Jan. 27, 2009
Law class examines development of post-Soviet Russian law, economy
As the Russian economy develops and grows stronger, a University of Iowa professor of Russian law says the country's once-impotent legal system is following suit.
"When you have a booming economy, it's important to have a good practice of law, and that's what has happened in Russia the last few years," said Alexander Domrin, a Moscow attorney and UI law professor who is teaching a Russian law class at the College of Law this spring.
Domrin said it's not unusual for economies and legal systems to develop hand-in-hand. For economies to grow, he said they need investment, but before anyone will invest, they want to make sure their money is protected by a stable legal system that respects the rule of law.
Those are what the country lacked in the 1990s, Domrin said, as Russia shifted from the authoritarian communist days of the Soviet Union into a more democratic country with a market-based economy.
The transition did not go well. Then-president Boris Yeltsin's Western-backed policy of "shock therapy" to quickly change to a capitalist economy succeeded only in plunging the country into economic chaos and poverty.
"It was bandit capitalism, similar to what the United States had in the Wild West," said Domrin. "A small number of people got hold of most of the country's wealth and everybody else suffered."
Among those that suffered was the Russian federal government, which became weak and riven with cronyism and corruption. The legal system followed suit, becoming so ineffective that courts didn't have enough money to mail subpoenas or even to buy coal to heat courthouses. Bribery was endemic as court officials looked elsewhere for resources they weren't getting from the government.
He said that started to change when Vladimir Putin became president in 2000, strengthening the Russian government, and by extension, the legal system. Today, Russian courts have power to back up their authority most of the time, and people know that a judge's order will usually be enforced.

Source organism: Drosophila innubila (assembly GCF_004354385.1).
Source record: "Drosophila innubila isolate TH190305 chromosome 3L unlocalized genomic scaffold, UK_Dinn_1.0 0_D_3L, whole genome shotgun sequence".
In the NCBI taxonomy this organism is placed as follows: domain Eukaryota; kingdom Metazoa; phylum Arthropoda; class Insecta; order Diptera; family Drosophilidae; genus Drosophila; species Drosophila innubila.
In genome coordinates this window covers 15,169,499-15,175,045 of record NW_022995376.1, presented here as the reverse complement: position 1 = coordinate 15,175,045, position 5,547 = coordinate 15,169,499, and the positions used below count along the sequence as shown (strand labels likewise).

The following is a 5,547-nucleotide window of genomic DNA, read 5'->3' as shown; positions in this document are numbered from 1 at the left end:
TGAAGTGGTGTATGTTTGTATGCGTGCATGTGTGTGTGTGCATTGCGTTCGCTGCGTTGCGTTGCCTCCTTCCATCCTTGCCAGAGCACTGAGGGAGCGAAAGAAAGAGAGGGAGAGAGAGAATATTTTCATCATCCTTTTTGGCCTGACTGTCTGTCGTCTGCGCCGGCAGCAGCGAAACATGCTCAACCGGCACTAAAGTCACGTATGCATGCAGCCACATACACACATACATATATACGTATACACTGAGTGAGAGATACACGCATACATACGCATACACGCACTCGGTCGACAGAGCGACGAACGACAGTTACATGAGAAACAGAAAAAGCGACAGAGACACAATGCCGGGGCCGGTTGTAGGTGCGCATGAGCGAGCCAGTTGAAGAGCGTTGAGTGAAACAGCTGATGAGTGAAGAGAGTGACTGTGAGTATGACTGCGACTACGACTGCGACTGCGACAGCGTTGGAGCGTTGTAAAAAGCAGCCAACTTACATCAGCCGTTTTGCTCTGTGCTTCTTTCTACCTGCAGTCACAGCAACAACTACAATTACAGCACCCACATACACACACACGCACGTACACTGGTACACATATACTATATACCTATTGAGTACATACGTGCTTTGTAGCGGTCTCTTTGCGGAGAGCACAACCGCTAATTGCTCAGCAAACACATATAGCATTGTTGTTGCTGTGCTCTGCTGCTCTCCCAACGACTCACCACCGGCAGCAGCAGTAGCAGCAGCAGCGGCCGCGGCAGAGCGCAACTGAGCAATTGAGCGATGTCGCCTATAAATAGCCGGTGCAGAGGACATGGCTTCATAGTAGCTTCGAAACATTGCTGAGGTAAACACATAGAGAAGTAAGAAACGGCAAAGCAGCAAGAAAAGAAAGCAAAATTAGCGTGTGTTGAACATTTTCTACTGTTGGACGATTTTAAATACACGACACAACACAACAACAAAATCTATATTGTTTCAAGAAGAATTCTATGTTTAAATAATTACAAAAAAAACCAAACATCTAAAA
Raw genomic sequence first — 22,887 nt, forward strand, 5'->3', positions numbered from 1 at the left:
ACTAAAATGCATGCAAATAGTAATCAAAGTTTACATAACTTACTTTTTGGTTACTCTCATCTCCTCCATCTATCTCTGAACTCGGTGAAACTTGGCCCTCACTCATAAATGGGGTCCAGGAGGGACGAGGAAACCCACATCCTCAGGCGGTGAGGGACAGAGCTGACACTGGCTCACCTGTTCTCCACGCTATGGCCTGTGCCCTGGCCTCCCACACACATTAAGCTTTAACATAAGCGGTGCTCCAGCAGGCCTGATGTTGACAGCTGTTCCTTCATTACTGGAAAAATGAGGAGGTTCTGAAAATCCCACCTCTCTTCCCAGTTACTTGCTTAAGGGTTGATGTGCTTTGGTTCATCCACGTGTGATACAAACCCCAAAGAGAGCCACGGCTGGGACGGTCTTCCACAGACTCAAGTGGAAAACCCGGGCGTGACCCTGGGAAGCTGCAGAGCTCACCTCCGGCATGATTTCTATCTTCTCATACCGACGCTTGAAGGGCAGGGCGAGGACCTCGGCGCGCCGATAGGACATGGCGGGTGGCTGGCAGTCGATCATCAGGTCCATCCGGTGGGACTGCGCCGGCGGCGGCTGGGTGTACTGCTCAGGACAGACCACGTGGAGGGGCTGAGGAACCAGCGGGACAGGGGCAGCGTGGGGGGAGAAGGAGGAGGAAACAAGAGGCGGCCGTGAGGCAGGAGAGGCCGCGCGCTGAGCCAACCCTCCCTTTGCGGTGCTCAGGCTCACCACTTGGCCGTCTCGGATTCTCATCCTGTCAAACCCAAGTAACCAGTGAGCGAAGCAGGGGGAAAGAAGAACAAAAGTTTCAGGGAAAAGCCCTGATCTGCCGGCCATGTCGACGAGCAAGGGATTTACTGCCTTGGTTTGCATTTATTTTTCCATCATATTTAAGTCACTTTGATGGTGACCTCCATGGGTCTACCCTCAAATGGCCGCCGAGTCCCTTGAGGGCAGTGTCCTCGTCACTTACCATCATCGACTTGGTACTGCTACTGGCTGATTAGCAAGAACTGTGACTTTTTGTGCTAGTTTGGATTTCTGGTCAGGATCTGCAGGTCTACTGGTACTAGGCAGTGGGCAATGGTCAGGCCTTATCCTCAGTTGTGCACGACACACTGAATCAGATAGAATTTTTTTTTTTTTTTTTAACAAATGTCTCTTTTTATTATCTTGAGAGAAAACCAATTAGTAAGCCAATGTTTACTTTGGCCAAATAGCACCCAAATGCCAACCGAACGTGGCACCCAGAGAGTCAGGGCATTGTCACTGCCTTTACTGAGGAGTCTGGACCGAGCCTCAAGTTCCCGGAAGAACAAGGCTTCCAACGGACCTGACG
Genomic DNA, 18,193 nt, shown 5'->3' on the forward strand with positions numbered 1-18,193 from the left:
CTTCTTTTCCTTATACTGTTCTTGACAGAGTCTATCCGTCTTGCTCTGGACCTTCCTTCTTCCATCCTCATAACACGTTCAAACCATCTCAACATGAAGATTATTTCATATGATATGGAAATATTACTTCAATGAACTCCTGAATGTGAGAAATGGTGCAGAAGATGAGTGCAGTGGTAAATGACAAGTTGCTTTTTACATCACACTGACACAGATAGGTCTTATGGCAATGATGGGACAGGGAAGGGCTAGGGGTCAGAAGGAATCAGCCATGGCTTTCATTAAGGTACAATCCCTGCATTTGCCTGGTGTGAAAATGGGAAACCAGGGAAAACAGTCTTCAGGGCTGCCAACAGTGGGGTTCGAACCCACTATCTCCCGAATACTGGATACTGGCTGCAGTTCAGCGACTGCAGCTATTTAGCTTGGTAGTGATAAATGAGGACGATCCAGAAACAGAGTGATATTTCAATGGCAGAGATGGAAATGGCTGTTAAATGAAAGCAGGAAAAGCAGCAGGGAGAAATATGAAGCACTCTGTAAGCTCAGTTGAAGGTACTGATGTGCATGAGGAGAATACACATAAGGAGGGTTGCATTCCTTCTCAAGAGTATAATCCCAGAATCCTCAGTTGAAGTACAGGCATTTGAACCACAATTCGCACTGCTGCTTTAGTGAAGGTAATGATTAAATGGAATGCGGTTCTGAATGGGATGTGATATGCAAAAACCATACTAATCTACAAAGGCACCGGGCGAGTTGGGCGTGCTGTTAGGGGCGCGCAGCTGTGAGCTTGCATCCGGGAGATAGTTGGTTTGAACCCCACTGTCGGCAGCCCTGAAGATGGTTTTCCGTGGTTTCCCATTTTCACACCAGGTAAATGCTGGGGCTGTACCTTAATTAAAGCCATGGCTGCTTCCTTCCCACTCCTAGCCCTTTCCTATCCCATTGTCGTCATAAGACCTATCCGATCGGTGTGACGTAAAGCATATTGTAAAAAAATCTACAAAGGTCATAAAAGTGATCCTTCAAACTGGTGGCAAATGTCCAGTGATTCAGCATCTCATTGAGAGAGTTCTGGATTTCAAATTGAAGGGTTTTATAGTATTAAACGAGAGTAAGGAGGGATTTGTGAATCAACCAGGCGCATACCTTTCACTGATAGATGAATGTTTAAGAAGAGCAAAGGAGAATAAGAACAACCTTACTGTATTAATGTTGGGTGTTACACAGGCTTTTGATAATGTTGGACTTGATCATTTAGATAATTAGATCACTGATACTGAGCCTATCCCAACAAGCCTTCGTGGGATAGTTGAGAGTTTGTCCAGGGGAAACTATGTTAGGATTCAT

Seeing the legal system stabilize, Domrin said investment both foreign and Russian has poured into the economy and created a boom. He points out that today, Moscow is one of the world's most expensive cities to live in.
Still, Domrin said the Russian legal system is not ideal, and "I don't want to give a too-rosy picture." The Russian constitution, for instance, has serious flaws, largely because the process of its creation came under less than democratic circumstances. Yeltsin rammed it into place literally at gunpoint in 1993, when he sent the army to attack the country's parliament after members defied his demand to approve a document that gave him sweeping powers.
Still in shock from the attack, Russian voters approved his constitution two months later. It hasn't been amended since, despite the fact that Domrin said it desperately needs it.
"It gives the president too much power, and I hope in the future it's amended, for example, to make parliament stronger," said Domrin. "But because it gives the president so much power, no president is anxious to change it."
He said corruption and bribery are still too common, especially in the legal system's more remote outposts. But new laws and stricter enforcement are working to reduce its impact.
"Now, the one who gives a bribe gets in trouble, too, not just the one who takes the bribe," he said. He points out that his own firm has grown to become the largest in Russia while doing its business honestly and above board.
Because of Russia's renewed vigor and growing place in the global economy, Domrin said, it's important for Iowa law students to understand how the country's law and legal system works. His class, "Russian Law in Historical Context," provides an introduction to a legal system that they may work with during their careers, especially if they're planning to pursue careers in international law or work with multinational businesses.
STORY SOURCE: University of Iowa News Service, 300 Plaza Centre One, Iowa City, Iowa 52242-2500
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